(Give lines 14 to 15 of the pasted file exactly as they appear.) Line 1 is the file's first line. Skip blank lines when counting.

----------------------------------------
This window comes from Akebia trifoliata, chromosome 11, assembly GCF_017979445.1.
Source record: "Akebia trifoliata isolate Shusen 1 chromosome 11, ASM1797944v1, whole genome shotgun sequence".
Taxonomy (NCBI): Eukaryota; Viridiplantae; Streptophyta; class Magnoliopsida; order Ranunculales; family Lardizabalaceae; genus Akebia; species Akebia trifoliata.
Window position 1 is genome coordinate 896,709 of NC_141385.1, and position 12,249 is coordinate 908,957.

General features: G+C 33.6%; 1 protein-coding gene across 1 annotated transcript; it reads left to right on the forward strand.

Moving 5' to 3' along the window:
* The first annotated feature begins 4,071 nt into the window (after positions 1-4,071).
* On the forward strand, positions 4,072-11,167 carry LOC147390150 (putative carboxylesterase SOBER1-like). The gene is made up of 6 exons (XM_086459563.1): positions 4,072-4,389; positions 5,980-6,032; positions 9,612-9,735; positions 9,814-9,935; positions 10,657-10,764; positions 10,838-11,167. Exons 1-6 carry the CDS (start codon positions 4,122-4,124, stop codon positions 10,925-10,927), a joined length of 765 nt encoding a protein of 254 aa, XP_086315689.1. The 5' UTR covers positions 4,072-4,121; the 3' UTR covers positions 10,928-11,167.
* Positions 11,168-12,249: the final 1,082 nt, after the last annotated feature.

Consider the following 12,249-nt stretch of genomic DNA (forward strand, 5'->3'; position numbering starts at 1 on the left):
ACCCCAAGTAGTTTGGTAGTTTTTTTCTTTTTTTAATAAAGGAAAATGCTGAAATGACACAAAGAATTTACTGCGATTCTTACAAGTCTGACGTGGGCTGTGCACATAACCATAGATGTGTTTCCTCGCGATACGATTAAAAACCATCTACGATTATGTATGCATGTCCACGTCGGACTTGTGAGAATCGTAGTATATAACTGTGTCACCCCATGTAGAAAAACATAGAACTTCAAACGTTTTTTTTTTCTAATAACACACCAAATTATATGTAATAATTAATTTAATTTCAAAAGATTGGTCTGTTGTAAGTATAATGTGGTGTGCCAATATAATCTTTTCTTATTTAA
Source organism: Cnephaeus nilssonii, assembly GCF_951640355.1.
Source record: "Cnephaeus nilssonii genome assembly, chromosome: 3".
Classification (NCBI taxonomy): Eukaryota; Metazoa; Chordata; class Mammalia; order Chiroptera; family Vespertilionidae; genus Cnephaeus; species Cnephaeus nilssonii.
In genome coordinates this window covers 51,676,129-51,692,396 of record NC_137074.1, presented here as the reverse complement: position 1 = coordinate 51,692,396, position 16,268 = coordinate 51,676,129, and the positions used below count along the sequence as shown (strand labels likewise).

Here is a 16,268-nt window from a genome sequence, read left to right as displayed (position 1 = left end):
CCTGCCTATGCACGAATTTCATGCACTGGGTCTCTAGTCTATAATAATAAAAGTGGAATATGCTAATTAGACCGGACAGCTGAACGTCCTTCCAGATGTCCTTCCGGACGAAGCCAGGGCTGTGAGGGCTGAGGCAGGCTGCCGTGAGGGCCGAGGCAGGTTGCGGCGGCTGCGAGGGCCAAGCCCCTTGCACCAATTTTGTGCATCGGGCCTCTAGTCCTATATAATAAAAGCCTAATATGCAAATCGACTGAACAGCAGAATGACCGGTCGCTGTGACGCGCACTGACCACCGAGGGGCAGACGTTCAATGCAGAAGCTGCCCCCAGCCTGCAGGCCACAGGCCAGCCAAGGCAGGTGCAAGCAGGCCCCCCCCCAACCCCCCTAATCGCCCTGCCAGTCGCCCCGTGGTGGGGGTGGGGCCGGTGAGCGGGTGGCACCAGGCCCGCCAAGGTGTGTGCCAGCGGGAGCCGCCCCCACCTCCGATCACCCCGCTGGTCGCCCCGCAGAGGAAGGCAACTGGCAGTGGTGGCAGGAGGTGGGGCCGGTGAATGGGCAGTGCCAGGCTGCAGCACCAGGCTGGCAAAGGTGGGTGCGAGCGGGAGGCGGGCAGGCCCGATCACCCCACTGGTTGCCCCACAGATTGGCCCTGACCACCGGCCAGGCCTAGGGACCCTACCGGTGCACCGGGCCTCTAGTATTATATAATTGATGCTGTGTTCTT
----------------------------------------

Classification (NCBI taxonomy): Eukaryota; Metazoa; Chordata; class Mammalia; order Chiroptera; family Vespertilionidae; genus Cnephaeus; species Cnephaeus nilssonii.
In genome coordinates this window covers 51,676,129-51,692,396 of record NC_137074.1, presented here as the reverse complement: position 1 = coordinate 51,692,396, position 16,268 = coordinate 51,676,129, and the positions used below count along the sequence as shown (strand labels likewise).